Spitfire Harp has been a staple in my template for a number of years now and over that time I’ve come to appreciate both the nuances of its characteristic ‘Air,’ studios sound and also the flexibility that it offers. Here are my overall thoughts on the library:
Built for Kontakt 5 and with approximately 6.8GB worth of compressed sample content, it’s impressive to see the range and scope of sounds that have been recorded and crafted from the Harp. Not only are there multiple articulations to choose from (glissandos, various pluck types including normale, flagolet and slid as examples) for your main harp patches, Spitfire has also designed numerous patches called “Harpospheres.” Derived from the recorded harp, ambiences, drones, synthetic leads, pulses and even basses are all in abundance here, all with an organic twist thanks to some great sound design processing.
Overall the sound of the library is of a high standard that is bolstered by a terrific sounding space. The library’s main harp patches excel at delicacy and intimacy and are also capable of cutting through in even a more busier or complex sounding production. You have individual control over a close, tree and ambient microphones. This allows for complete flexibility and control over the sound of the harp and also in the amount of reverb that you wish to dial in as well.
I do feel that the library would’ve benefited from having an additional FFF dynamic for real hard plucks, as even topping out at a velocity of FF the patch does feel quite surprisingly soft. Despite this, my experiences have shown that isn’t too much of a problem so long as you balance your mixes appropriately to allow the harp to shine through by giving it the space it needs to breathe. Utilizing exclusively the close microphone I have found helps as well, providing a much more tighter and direct sound.
One other minor issue I have personally found with the library is that the Harp was recorded with the player in their set orchestral position. This is a debateable as being a problem of course, as some people do prefer this for more authentic placement. However, I’ve found that this makes it very difficult to experiment with repositioning the Harp spatially in your mix without running into phasing issues. Whilst there is functionality for a stereo collapse on the close microphone available to compensate, this of course means you lose both the tree and ambient mics. I have also found this solution to be less than ideal as it ends up creating a Harp that sounds hollow with a collapsed reverb on top of it. A better compromise I have found for placement is to make use of spatial positioning plugins. I managed to get good results with VSS2 here, rather than relying on the panning methods found in Kontakt or your DAW.
Generally Spitifre keep a fairly consistent layout and aesthetic design across their entire range, so if you’ve used any of their products before, you’ll be in familiar territory with their Harp library.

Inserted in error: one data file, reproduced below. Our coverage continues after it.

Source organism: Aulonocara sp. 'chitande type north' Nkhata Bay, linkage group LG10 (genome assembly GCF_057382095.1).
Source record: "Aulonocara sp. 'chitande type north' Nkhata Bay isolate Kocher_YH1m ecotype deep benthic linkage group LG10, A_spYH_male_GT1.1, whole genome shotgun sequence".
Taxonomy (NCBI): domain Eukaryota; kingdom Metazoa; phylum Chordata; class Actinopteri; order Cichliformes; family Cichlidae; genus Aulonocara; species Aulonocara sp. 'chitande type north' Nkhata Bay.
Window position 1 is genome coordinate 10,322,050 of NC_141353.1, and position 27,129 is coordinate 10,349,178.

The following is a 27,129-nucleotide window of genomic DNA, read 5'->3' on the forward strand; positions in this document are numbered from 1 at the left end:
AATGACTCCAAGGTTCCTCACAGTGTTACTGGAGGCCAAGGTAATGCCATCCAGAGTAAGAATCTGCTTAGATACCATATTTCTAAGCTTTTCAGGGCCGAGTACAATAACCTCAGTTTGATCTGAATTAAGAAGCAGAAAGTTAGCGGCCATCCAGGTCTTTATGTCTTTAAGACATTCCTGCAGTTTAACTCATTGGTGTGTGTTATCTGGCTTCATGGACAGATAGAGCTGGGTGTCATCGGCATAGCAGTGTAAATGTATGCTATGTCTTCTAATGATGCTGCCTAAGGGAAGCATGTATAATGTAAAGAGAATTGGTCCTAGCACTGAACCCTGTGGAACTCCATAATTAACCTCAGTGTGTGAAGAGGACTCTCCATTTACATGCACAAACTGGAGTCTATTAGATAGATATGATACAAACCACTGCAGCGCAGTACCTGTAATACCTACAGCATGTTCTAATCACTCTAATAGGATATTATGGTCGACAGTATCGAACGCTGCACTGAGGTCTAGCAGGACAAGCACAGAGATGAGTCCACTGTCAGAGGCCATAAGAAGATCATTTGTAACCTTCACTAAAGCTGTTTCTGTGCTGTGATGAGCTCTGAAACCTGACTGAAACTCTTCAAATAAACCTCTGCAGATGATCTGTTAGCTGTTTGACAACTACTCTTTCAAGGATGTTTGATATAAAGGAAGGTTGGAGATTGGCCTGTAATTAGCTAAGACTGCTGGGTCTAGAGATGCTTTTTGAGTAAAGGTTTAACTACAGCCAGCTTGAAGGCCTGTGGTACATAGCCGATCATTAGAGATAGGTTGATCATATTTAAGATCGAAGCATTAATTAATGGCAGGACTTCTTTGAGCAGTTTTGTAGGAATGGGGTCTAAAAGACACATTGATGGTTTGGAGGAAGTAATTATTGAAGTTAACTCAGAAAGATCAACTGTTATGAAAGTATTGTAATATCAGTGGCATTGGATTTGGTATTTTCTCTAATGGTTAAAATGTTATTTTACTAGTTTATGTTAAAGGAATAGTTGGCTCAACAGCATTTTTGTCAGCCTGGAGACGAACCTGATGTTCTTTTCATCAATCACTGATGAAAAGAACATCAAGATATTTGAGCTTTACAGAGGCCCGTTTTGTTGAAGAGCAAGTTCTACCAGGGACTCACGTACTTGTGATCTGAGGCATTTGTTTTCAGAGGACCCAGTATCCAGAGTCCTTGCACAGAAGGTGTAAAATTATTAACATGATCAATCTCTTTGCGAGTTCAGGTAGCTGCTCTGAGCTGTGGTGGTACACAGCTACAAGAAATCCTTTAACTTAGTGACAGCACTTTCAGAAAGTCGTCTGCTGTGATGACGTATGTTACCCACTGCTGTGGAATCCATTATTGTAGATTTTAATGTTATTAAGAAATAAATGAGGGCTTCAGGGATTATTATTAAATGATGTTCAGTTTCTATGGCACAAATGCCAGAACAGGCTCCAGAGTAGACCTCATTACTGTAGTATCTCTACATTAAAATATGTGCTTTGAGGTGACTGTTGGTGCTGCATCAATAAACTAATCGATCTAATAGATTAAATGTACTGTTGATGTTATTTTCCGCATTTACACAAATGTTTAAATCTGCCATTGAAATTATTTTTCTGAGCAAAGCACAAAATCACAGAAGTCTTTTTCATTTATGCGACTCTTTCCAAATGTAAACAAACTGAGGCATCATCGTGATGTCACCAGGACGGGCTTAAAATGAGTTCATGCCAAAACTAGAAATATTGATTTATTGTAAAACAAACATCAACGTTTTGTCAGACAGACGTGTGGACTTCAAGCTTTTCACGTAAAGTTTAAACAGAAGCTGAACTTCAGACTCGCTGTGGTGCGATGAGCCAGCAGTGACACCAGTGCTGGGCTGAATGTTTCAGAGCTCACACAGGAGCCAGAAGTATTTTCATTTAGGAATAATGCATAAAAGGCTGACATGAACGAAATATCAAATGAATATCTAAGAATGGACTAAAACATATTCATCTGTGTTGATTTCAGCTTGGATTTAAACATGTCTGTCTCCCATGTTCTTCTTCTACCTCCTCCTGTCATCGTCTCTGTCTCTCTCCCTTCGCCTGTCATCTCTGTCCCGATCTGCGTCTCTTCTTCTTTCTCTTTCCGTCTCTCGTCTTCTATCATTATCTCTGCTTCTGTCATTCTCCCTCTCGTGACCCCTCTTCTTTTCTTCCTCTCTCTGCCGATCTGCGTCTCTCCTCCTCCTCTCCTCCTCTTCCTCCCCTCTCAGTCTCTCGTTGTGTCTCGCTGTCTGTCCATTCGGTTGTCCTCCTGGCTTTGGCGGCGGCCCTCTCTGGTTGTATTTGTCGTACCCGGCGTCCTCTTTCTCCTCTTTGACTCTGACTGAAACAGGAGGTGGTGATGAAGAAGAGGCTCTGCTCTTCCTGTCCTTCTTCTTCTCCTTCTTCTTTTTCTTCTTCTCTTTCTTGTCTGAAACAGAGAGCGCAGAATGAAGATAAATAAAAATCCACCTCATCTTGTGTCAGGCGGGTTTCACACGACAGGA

Overall there’s a great deal of flexibility in how you can sculpt, mix and shape the sound of the patches to suit your needs. You’ve got access to all of your standard controls, including microphone mixing, volume control, dynamics and releases. Another great feature is the speed control for the ‘Gliss,’ articulation. Spitfire recorded two speed types, a slow and fast for glissando and this is a terrific feature for getting the ‘Gliss,’ sounds to stay properly in line with the flow of your music.
There is also a step sequencer called the ‘ostinatum,’ if you prefer to sculpt repeating patterns this way. Personally I haven’t used it as I found that you lose a level of unpredictability due to the absence of a ‘swing,’ control.
The Harposphere’s patch set interface allows you to quite quickly sculpt the sound that you’re looking to make for your given composition. Distorted and crunchy basses, pitch glide effects and wobbles are all easily crafted thanks to the library’s GUI.
One thing that it lacks at present is that the “Wobbles,” section only has a frequency parameter as the control for modulation speed. This means that tempo-sync isn’t possible without going into the back end of the patch in Kontakt and modifying it directly. Spitfire are great at providing long-term support and updates to their libraries so hopefully this is something that could be added in a future update!
Ease of Use
Aside from the minor issue above, you shouldn’t have any hassle in integrating this library into your workflow. For those that prefer individualized patches; Spitfire has you covered with their “individual brushes,” folder, allowing you to load up specific articulations and sounds as needed for your given project.
A particular stand out feature from the scripting of the library is the ‘Harp Pedalling,’ option. This allows you to remap notes directly onto all the white notes of your keyboard i.e. making a G# note triggered on a G key. When used in conjunction with the slid articulation, this is a great way to rapidly produce scale runs for your compositions.
Sptifire Harp is currently sitting at £129. When considering the amount of content on offer and flexibility that Harposheres offers, I found this to be an excellent and a competitively priced offering. Spitfire also provide bundle options which can help to bring the cost down: this is something to keep in mind if you are looking to go for several of their libraries.
Despite a couple of minor GUI quirks, Spitfire Harp is a library that offers a great deal of flexibility and playability. Combining an excellent set of performances, with an industry renowned space and terrific engineering work, those who are looking for a library that works in both intimate and epic scoring productions will be well placed with Spitfire Harp.
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Check out other Spitfire Audio news at TAS.